Ok, the title is morbid, but it is the truth…
Before I moved to Pennsylvania, there was a Borders near me where I used to spend quite a lot of time. A lot of people that I went to school with did, too, partially because it was one of the only things to do in the town that was open late and didn’t require spending money if you didn’t want to (although I always tried to buy a coffee or something if I was going to linger for a while.) It was a friendly, comfortable environment, suitable for meeting with friends or catching up on some homework. People tutored there all the time and there were always Salvation Army people with their annoying hand bells* standing outside during the Christmas season.
Admittedly, I wasn’t a die-hard. I started to frequent Barnes and Noble after moving, simply because it was more convenient; it was only a few miles away (if that) while the Borders I used to go to was about 40 minutes away and the next closest still about 20 minutes away. Even so, it was sad to read about the store closings when the news that the business was filing Chapter 11 broke back in February or March.
In a nutshell, the company’s assets were sold off to a 3rd party, who took over the stores completely — everything from staffing and maintenance of the stores to the negotiation of leases. Initially, the company planned to only liquidate 200 stores and restructure the rest of the business to come out a stronger, profitable company by the end of August. That didn’t happen and as a result the remaining 350+ stores were liquidated in what seemed like record time, starting at the end of July and concluding during the week of September 12th.
Fun Fact: Simon Property Group, owner of many mall properties across America, managed many of the leases of the Borders stores that went out of business in the first round of liquidation. Store sizes from 10,000 sqft to 40,000 sqft and up. Wow, talk about a loss in rent income.
From what I saw, the company was very quiet about the future of the website during the store liquidation process, leading me to believe there were plans to restructure as an online-only business sometime in the future. After all, Linens and Things did it with success. They had a strong brand, developed over the past 50 years, to lead them in restructuring under new owners and emerging online-only, turning a profit again after only 6 months. Out of curiosity, I left a comment on Border’s Facebook fan page, but received no reply. A week or two ago, I visited the site to see that the animated banner on the front of the website featured a new-looking Kobo e-Book reader with a touch screen, similar to the new Barnes and Noble Nook e-Reader and the Amazon Kindle e-Reader. Hmm… further evidence of an intent to restructure?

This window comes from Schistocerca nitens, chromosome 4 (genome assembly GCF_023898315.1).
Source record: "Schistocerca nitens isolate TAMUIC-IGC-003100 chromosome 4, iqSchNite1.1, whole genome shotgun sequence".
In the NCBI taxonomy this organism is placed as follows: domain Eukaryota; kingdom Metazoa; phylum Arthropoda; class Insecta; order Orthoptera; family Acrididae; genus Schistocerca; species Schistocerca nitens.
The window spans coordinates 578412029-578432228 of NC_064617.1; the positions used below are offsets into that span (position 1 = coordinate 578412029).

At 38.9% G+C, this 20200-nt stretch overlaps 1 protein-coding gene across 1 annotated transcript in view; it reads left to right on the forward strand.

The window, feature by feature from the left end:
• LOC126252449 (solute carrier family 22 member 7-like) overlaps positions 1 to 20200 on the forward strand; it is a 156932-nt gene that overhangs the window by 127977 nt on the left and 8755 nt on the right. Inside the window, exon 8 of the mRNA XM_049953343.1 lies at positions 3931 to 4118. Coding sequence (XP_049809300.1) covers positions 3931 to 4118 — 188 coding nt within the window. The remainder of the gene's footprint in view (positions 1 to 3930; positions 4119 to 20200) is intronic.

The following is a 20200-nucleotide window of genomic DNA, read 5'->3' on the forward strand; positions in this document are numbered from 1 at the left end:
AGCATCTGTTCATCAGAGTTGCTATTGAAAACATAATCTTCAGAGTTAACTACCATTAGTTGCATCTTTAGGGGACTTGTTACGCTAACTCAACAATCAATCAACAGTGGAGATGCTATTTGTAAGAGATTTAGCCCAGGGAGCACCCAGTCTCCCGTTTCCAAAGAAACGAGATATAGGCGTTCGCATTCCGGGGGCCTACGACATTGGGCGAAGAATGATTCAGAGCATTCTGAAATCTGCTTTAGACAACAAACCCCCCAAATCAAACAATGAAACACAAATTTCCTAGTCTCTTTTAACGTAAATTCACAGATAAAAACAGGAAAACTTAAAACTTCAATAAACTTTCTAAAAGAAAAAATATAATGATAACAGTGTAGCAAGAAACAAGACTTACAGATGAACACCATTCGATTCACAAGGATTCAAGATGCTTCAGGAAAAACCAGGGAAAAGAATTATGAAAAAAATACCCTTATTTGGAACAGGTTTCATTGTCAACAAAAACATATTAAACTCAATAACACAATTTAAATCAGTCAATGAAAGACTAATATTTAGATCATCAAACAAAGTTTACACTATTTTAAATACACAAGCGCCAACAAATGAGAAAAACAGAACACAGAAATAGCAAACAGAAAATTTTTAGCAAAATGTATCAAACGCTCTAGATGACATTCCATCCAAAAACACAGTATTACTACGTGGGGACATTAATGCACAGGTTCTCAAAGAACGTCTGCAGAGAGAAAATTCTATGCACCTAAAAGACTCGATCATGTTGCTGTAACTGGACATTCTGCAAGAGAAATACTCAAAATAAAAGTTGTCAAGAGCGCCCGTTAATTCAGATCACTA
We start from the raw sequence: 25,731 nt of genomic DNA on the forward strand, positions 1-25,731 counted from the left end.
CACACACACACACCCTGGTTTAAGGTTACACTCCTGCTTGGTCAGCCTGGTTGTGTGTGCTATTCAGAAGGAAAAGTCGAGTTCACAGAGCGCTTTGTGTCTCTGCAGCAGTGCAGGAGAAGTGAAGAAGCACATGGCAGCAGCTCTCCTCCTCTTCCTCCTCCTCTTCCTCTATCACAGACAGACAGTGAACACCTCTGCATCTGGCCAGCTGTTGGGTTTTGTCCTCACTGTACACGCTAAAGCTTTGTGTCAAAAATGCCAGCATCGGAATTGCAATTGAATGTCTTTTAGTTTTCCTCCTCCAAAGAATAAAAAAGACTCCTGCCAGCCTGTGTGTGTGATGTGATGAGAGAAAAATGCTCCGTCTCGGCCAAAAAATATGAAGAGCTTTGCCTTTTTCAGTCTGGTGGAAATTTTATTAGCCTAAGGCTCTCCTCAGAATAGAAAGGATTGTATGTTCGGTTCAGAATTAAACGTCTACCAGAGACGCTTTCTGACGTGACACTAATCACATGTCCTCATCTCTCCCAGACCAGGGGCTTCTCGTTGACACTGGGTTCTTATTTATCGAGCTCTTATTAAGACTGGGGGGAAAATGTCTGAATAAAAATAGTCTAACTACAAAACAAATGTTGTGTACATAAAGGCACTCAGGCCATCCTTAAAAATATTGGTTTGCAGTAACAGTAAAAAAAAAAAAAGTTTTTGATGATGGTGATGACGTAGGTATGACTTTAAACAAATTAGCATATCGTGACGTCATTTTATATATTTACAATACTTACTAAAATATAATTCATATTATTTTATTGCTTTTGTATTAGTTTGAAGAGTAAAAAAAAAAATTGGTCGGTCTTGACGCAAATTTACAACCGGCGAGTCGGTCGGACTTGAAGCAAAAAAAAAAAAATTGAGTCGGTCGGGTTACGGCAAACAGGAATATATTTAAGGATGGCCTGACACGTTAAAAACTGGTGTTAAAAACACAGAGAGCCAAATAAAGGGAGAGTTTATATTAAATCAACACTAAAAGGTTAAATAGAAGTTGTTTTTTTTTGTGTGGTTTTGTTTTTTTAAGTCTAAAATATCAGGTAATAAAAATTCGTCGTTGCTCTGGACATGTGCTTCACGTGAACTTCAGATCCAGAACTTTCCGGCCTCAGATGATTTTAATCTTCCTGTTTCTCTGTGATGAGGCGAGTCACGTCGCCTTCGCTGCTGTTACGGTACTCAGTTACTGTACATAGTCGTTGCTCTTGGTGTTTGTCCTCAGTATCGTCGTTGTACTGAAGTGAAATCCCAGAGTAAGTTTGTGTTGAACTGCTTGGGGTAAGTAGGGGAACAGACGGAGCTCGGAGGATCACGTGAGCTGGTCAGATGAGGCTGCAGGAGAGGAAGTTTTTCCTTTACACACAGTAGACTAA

Clicking on the “more information” link below the message will bring you to the Barnes and Noble website, where you can view a letter from the CEO of B&N. Apparently, B&N purchased Borders customer list, trademarks, domain name and other branding to use to transition the company and get some of Borders former customers. Smooth move, B&N!
Orders in process are now fulfilled by B&N and Borders.com is still “active”, but look what comes up:
Someone over at B&N is earning his/her salary! Could you imagine if Amazon jumped on this before B&N had a chance to do so? Such as gesture would have further crushed the spirit of brick-and-mortar stores.
Me, I have a Nook Color and purchase e-Books and e-Magazines, but I still think there’s something to going to a book store to browse and see what piques my interest. It is too bad the rest of the world doesn’t feel the same way, though. Hopefully it won’t get to the point where everything must be purchased online — unless there is a way to speed up the process of “instant gratification” and have items magically teleported as soon as you order them. (Hey, scientists… there’s a good R&D project for you!)